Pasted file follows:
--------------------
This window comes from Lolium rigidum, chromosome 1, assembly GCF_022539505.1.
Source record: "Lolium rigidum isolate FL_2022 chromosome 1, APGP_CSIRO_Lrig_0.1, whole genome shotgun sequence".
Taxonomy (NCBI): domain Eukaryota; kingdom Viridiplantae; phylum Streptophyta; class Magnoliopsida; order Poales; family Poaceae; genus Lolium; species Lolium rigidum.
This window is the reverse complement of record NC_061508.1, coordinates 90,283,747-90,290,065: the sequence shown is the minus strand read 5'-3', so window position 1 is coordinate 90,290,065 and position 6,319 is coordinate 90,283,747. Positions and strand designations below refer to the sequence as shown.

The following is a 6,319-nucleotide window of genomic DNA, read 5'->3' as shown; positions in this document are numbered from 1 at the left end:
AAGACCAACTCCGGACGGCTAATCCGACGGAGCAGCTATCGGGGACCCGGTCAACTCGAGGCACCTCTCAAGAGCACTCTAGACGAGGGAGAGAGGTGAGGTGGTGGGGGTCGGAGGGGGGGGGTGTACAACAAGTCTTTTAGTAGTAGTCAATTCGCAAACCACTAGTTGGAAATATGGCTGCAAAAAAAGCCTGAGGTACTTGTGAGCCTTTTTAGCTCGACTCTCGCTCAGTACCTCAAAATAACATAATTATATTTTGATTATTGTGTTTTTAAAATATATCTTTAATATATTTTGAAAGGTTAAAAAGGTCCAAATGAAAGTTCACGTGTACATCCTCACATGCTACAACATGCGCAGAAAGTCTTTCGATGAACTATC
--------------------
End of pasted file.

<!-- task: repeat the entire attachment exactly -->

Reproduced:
This window comes from Lolium rigidum, chromosome 1, assembly GCF_022539505.1.
Source record: "Lolium rigidum isolate FL_2022 chromosome 1, APGP_CSIRO_Lrig_0.1, whole genome shotgun sequence".
Taxonomy (NCBI): domain Eukaryota; kingdom Viridiplantae; phylum Streptophyta; class Magnoliopsida; order Poales; family Poaceae; genus Lolium; species Lolium rigidum.
This window is the reverse complement of record NC_061508.1, coordinates 90,283,747-90,290,065: the sequence shown is the minus strand read 5'-3', so window position 1 is coordinate 90,290,065 and position 6,319 is coordinate 90,283,747. Positions and strand designations below refer to the sequence as shown.

The following is a 6,319-nucleotide window of genomic DNA, read 5'->3' as shown; positions in this document are numbered from 1 at the left end:
AAGACCAACTCCGGACGGCTAATCCGACGGAGCAGCTATCGGGGACCCGGTCAACTCGAGGCACCTCTCAAGAGCACTCTAGACGAGGGAGAGAGGTGAGGTGGTGGGGGTCGGAGGGGGGGGGTGTACAACAAGTCTTTTAGTAGTAGTCAATTCGCAAACCACTAGTTGGAAATATGGCTGCAAAAAAAGCCTGAGGTACTTGTGAGCCTTTTTAGCTCGACTCTCGCTCAGTACCTCAAAATAACATAATTATATTTTGATTATTGTGTTTTTAAAATATATCTTTAATATATTTTGAAAGGTTAAAAAGGTCCAAATGAAAGTTCACGTGTACATCCTCACATGCTACAACATGCGCAGAAAGTCTTTCGATGAACTATC